ADRIAN VAN LEEN, DIRECTOR, CONCERNED CHRISTIAN GROWTH MINISTRIES: It came about in Ireland, in the 1800s, with John Darby particularly, who decided that they wanted to study the Bible, and take things more seriously, with an emphasis on the evil of the world and separating from the world to live…with a greater dedication for God.
QUENTIN MCDERMOTT: Its members were known, early on, as the Plymouth Brethren, but soon there were two distinct breakaway groups – the Open Brethren, and the more hardline Exclusives. Joy Nason grew up in a Brethren household in postwar England.
JOY NASON, EX-MEMBER, EXCLUSIVE BRETHREN: In the early days I didn’t think it was anything very abnormal.
QUENTIN MCDERMOTT: Was it good? Was it a loving, close community?
JOY NASON, EX-MEMBER, EXCLUSIVE BRETHREN: Yes.
QUENTIN MCDERMOTT: When she was 10, her father decided they should emigrate to Australia. But, like many girls growing up in a society that was becoming freer, she felt hemmed in.
JOY NASON, EX-MEMBER, EXCLUSIVE BRETHREN: We were much better off and we had a much more comfortable family life, but things started to change. Things started to get more strict, and I started to feel…embarrassed about belonging to this group of Brethren.
QUENTIN MCDERMOTT: Embarrassed for what reason?
JOY NASON, EX-MEMBER, EXCLUSIVE BRETHREN: Because I wasn’t allowed to go to the pictures, for instance. We didn’t have radio and I felt… I started to feel different.
QUENTIN MCDERMOTT: Then, as now, women and girls in the church were expected to be subservient to their husbands and fathers.
NGAIRE THOMAS, EX-MEMBER, EXCLUSIVE BRETHREN: I’ll never forget the time, later on, when I was a young married woman, the Brethren coming to me and suggesting that I should only speak one-tenth of what my husband did. (Laughs)
QUENTIN MCDERMOTT: In New Zealand, Ngaire Thomas also grew up in a Brethren family.
NGAIRE THOMAS, EX-MEMBER, EXCLUSIVE BRETHREN: It wasn’t really until we start…I started school that I realised I was different. And even then, way back over 60 years ago, it wasn’t probably so much different to a basic fundamentalist Christian family.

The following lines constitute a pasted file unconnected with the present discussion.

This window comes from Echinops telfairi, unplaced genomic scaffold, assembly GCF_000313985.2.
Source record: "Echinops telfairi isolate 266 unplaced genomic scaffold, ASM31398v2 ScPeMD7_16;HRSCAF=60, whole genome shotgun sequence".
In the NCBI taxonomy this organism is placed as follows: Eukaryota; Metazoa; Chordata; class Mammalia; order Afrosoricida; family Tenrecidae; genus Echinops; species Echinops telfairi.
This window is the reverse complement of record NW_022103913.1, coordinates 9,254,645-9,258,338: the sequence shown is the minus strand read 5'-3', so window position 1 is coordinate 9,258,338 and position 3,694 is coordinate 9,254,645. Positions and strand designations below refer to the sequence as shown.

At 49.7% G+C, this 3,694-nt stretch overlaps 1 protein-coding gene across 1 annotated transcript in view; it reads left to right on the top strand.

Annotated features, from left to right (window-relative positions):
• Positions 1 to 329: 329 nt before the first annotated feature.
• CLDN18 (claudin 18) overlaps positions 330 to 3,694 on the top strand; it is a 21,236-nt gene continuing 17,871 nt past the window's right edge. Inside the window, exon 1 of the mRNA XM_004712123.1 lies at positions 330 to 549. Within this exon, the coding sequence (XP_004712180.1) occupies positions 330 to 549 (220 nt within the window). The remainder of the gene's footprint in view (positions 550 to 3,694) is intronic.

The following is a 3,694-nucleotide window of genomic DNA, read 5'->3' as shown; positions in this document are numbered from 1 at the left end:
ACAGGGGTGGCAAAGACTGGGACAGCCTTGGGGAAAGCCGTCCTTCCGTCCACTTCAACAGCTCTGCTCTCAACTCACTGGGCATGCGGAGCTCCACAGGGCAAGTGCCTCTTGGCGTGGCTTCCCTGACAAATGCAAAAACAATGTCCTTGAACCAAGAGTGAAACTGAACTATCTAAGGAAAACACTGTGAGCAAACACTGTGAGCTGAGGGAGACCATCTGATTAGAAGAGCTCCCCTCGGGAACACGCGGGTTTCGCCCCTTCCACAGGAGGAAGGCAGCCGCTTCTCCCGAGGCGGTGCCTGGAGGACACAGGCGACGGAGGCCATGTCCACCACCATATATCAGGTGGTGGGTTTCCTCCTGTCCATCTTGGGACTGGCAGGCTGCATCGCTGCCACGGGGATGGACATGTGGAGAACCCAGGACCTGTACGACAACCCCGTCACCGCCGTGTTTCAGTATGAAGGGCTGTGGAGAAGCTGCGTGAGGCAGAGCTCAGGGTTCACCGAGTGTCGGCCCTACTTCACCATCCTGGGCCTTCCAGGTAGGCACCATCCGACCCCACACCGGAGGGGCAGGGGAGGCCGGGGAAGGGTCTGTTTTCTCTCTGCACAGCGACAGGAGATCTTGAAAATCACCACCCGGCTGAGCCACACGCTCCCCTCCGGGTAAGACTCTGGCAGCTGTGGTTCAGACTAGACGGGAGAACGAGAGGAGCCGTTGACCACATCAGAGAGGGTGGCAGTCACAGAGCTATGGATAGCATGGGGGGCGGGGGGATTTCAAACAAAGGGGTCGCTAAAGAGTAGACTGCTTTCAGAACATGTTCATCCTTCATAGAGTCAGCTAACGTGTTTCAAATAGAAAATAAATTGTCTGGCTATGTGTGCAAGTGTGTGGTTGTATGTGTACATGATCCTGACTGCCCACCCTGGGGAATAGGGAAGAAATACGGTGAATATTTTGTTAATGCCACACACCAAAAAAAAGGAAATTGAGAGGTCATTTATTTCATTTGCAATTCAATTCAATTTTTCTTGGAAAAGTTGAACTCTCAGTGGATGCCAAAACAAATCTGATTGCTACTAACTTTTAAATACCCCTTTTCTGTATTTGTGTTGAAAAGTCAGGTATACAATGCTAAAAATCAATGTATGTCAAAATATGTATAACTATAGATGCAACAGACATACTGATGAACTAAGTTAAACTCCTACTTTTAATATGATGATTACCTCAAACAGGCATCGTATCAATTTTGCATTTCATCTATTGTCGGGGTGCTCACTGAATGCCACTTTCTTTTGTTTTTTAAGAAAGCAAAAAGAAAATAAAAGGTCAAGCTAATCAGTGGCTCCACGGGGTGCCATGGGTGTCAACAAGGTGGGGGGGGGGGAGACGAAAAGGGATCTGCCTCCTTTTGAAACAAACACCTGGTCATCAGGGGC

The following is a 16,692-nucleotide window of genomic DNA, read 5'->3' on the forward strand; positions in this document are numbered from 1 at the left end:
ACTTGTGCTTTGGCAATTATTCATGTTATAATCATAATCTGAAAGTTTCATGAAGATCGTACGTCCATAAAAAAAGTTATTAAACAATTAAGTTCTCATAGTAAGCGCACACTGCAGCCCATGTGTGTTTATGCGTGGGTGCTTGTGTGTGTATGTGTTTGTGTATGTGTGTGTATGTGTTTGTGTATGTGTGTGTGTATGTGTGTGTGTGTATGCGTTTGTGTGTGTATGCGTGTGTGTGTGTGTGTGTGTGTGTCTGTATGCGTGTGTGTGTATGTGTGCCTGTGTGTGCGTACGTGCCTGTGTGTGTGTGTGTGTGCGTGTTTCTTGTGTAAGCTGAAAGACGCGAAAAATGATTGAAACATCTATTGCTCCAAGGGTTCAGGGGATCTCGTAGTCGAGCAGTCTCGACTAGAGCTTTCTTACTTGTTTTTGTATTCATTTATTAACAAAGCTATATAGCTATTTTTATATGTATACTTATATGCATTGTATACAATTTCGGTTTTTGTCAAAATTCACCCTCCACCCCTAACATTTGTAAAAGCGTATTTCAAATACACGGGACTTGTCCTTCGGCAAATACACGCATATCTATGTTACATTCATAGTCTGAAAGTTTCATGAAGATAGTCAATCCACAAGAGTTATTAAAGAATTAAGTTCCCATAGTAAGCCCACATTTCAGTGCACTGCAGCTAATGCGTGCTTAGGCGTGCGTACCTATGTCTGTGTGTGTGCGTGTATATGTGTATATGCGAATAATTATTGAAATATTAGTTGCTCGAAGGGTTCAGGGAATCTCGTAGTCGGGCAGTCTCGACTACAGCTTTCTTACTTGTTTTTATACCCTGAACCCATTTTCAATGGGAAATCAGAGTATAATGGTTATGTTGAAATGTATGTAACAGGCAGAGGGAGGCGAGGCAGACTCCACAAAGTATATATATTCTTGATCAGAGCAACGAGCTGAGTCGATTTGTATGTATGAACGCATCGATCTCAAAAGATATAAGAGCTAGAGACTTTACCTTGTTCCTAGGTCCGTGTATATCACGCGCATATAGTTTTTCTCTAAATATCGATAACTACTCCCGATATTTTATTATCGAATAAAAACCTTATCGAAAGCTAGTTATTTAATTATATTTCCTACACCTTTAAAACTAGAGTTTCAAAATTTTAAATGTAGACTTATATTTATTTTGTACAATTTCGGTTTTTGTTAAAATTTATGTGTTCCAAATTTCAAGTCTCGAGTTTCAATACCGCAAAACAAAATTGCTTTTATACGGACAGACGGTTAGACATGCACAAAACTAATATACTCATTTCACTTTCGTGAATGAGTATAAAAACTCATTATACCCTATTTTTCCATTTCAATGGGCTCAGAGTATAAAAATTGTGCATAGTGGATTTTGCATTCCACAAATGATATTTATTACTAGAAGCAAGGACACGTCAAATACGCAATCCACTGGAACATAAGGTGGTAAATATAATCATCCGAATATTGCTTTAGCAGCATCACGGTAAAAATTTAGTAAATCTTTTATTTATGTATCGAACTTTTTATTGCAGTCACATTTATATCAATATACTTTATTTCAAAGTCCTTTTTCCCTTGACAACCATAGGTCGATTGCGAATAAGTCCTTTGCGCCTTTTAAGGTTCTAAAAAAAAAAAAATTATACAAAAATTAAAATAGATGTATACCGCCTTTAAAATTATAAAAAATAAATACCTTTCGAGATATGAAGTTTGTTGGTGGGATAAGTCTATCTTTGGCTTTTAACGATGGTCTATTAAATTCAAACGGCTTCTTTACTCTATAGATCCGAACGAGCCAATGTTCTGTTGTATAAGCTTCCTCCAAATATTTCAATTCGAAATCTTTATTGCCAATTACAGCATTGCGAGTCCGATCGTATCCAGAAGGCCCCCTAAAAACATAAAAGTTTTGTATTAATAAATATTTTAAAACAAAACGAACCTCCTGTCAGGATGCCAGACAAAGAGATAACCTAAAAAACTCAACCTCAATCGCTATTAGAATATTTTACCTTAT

QUENTIN MCDERMOTT: The end of the 1950s proved a turning point in Brethren history. American ‘Big’ Jim Taylor, who had taken over the leadership from his father James Taylor Senior, told his fellow Brethren that they had to separate completely from the outside world. From then on, Brethren families weren’t allowed to socialise, or even eat with anyone outside the movement. That included close relatives.
NGAIRE THOMAS, EX-MEMBER, EXCLUSIVE BRETHREN: Prior to the ’60s, we were able to see grandparents and uncles and aunties who were on the outside and we used to really cherish those times when we could see those members of the family, but after the early ’60s when what they call the “eating issue” came along, when we weren’t allowed to eat or drink or socialise with other people, that became very, very hard on our relatives.
RUSSELL DENT, EX-MEMBER, EXCLUSIVE BRETHREN: It meant that we as a family had to sever our links with relations who weren’t amongst the Brethren, because my father wasn’t born amongst the Brethren. He was a Baptist. So that was traumatic.
RON FAWKES, FORMER LEADER, EXCLUSIVE BRETHREN: Huge heartbreak. I mean, wives directed in meetings not to go back to their spouse, who was not with the Brethren. It was just a time of complete devastation for families. Just ripped apart.
QUENTIN MCDERMOTT: The 1960s brought other changes. The Man of God was fond of a drop of whisky and expected his fellow Brethren to drink it too.
NGAIRE THOMAS, EX-MEMBER, EXCLUSIVE BRETHREN: Even though the Brethren would not admit this, he was an alcoholic. I can remember being instructed to provide whisky at meal times when we had visitors, and we had visitors very often. I can remember being forced to drink whisky because if I didn’t I was hiding something.
QUENTIN MCDERMOTT: Other eccentric rules were introduced.
JOY NASON, EX-MEMBER, EXCLUSIVE BRETHREN: There’s a line in the Bible that says, “Without are the dogs”. So someone decided no pets.
QUENTIN MCDERMOTT: That sounds just crazy.
JOY NASON, EX-MEMBER, EXCLUSIVE BRETHREN: Well, no-one questioned it, that’s the point. If they said you had to get rid of your pets, you got rid of your pets.
QUENTIN MCDERMOTT: It was also a decade of multiple accusations and mass confessions. Children were shamed in public, as Ngaire Thomas discovered when she was challenged about her behaviour in front of hundreds of Brethren.
NGAIRE THOMAS, EX-MEMBER, EXCLUSIVE BRETHREN: They came to me because they’d heard that there was something between me and my cousin and when they asked me if I had committed fornication, I says, “Oh, yeah, I suppose so”, because I knew I had kissed and cuddled my cousin down in the bushes down behind his house. I was put in my room on my own for several days and just sort of fed through the door and told it was my turn to go up in front of the church of about probably 500 or 600 people and nobody bothered to come and ask me if I knew what they were talking about. Well, I can laugh about it now but it wasn’t very funny at the time.
QUENTIN MCDERMOTT: How old were you then?
NGAIRE THOMAS, EX-MEMBER, EXCLUSIVE BRETHREN: I was 15 going on 16.
QUENTIN MCDERMOTT: So what was it like for a 15-year-old girl being hauled in front of a meeting of several hundred older men and women and…